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What factors do Washington courts use in setting child support?

What factors do Washington courts use in setting child support?

When a couple with minor children seek a divorce in Washington state, one of their earliest questions concerns child support. Who will pay? How much? How frequently? The specific answers depend upon the financial circumstances of the divorcing couple.

One obvious question may be whether the couple can decide between themselves not to pay child support. Unfortunately for such couples, Washington law requires the court to issue an order providing for child support as part of a divorce, legal separation or parentage action. Thus, the court must order one of the parents to make payments of child support to the other parent. Even if the couple was not married before the child was born, the court must order one of the parents to pay child support.

The "how much" question is usually answered by reference to the state Child Support Schedule. The Schedule includes factors such as the income of each parent, the age of the children, their necessary expenses for clothing, food and medical care. The amount of support is determined by combined family income after taxes and the special circumstances of the family. One or both spouses can request a modification to the Child Support Schedule, but any deviation must be approved by the court. Child support ends on the later of the child reaching the age of 18 or graduating from high school.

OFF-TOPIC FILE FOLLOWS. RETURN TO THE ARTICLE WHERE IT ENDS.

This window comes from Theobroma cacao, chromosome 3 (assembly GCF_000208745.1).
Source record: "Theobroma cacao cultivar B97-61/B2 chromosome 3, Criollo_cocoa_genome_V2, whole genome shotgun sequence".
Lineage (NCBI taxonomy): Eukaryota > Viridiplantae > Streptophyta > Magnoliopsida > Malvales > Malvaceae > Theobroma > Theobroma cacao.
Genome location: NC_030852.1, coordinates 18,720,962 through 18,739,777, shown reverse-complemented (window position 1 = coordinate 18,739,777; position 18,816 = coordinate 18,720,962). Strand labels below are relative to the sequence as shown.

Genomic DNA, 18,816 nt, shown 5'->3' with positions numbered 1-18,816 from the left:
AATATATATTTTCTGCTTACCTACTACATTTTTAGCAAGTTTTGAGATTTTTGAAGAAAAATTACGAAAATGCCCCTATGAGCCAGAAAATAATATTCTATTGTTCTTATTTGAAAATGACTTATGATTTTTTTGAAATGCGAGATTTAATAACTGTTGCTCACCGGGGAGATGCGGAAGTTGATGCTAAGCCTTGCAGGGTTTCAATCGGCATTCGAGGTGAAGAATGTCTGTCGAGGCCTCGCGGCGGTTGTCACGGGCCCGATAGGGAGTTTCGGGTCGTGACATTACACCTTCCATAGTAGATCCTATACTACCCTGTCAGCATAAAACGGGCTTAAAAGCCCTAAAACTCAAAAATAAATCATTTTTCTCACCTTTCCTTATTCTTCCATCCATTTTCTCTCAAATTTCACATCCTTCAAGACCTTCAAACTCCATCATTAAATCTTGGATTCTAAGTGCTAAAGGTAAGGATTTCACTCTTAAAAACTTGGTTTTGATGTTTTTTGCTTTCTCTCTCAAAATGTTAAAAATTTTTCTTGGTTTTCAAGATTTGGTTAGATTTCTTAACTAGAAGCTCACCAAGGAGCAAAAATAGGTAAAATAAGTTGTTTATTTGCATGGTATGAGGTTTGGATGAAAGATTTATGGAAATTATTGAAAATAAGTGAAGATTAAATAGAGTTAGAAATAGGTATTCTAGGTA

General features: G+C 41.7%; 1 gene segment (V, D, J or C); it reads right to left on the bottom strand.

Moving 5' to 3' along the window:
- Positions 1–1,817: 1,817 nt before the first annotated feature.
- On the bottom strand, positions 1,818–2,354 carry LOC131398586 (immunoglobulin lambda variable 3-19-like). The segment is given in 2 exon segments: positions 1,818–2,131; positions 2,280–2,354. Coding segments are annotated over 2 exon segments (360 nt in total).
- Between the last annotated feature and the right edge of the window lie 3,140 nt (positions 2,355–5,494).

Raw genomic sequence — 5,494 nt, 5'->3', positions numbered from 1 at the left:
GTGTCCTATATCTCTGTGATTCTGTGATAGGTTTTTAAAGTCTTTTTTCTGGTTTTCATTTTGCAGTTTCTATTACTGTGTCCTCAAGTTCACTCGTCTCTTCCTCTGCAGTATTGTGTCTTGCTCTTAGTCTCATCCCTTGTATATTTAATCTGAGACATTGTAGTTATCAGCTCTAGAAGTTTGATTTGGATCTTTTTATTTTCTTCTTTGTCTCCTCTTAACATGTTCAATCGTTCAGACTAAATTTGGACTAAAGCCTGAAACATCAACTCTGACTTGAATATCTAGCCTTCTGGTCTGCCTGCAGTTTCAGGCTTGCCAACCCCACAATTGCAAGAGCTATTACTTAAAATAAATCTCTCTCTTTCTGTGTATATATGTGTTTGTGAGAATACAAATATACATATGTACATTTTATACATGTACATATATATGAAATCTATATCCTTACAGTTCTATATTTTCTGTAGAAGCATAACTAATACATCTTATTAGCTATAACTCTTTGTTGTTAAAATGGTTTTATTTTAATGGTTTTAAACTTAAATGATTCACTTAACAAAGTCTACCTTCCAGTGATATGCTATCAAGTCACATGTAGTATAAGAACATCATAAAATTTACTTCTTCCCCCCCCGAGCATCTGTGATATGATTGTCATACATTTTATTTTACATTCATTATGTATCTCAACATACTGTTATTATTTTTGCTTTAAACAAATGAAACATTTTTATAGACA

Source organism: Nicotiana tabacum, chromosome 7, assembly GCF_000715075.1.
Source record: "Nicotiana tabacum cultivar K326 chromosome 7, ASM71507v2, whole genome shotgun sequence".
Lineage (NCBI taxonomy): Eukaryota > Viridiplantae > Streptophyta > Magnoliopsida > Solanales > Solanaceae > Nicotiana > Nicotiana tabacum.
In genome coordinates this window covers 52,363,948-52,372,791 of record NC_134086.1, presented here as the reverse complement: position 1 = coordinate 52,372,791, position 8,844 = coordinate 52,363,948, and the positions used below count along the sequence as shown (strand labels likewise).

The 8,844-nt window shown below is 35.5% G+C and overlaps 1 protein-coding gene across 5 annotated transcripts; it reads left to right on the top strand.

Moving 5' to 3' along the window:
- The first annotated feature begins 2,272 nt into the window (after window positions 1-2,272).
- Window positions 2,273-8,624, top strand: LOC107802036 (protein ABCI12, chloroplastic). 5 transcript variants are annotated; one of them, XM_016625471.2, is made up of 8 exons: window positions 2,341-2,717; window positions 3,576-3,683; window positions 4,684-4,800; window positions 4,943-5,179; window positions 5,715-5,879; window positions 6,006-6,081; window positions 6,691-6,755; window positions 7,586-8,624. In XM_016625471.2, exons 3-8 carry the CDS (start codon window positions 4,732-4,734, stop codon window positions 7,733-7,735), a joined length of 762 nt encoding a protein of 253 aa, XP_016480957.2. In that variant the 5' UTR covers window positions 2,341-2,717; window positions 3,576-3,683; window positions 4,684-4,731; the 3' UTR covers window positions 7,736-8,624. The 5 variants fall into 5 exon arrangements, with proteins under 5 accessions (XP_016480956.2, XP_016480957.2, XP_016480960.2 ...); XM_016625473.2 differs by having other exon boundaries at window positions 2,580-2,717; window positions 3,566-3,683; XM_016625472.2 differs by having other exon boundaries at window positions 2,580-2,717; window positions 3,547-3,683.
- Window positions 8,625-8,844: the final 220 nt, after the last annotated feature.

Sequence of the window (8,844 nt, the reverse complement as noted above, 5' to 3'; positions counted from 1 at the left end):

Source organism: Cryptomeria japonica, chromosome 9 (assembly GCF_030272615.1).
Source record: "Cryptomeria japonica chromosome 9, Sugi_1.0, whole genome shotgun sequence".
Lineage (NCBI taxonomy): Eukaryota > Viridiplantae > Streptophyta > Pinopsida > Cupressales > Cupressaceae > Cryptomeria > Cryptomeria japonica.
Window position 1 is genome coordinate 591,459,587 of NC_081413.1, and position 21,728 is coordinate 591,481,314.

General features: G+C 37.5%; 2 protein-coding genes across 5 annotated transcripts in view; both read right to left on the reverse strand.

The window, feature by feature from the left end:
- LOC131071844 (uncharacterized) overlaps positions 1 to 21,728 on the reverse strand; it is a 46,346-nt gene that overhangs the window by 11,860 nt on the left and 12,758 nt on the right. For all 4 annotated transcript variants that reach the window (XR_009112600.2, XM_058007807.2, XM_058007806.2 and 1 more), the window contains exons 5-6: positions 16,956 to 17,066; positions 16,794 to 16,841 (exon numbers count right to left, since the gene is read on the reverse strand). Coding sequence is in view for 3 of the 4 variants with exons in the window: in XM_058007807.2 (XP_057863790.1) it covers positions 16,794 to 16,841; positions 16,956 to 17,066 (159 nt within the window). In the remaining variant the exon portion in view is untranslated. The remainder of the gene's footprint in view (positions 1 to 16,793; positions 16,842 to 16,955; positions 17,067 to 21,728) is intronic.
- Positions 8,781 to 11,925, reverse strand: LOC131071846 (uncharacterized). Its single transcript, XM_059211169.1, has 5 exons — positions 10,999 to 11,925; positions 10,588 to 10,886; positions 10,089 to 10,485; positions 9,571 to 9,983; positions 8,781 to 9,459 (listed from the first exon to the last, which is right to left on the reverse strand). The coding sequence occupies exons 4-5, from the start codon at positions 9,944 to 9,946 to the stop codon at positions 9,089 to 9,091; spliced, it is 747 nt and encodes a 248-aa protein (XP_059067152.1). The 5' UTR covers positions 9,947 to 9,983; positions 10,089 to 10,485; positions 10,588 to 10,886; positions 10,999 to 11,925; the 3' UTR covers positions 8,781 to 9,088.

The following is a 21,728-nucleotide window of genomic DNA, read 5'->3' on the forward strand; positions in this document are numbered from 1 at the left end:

If the financial circumstances of either parent changes after the divorce and issuance of a child support order, either parent can file a motion with the court to change the amount of support. For example, if the non-custodial parent's financial circumstances improve, the custodial parent may seek to increase the amount of child support.

Anyone who is considering a divorce that will involve minor children may wish to consult an experienced family lawyer for advice on child custody or child support. A knowledgeable attorney can provide much helpful information, including the likely amount of child support.